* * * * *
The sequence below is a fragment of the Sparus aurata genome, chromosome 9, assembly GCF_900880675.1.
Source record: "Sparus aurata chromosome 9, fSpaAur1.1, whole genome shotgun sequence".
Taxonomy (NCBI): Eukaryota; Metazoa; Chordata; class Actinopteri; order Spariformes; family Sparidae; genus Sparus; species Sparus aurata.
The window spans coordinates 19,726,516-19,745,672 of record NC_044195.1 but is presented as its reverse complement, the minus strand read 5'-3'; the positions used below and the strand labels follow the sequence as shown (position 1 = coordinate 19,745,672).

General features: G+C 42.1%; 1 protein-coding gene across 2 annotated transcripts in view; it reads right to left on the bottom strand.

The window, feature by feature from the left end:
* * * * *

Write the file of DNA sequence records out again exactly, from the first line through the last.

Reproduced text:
The sequence below is a fragment of the Sparus aurata genome, chromosome 9, assembly GCF_900880675.1.
Source record: "Sparus aurata chromosome 9, fSpaAur1.1, whole genome shotgun sequence".
Taxonomy (NCBI): Eukaryota; Metazoa; Chordata; class Actinopteri; order Spariformes; family Sparidae; genus Sparus; species Sparus aurata.
The window spans coordinates 19,726,516-19,745,672 of record NC_044195.1 but is presented as its reverse complement, the minus strand read 5'-3'; the positions used below and the strand labels follow the sequence as shown (position 1 = coordinate 19,745,672).

General features: G+C 42.1%; 1 protein-coding gene across 2 annotated transcripts in view; it reads right to left on the bottom strand.

The window, feature by feature from the left end: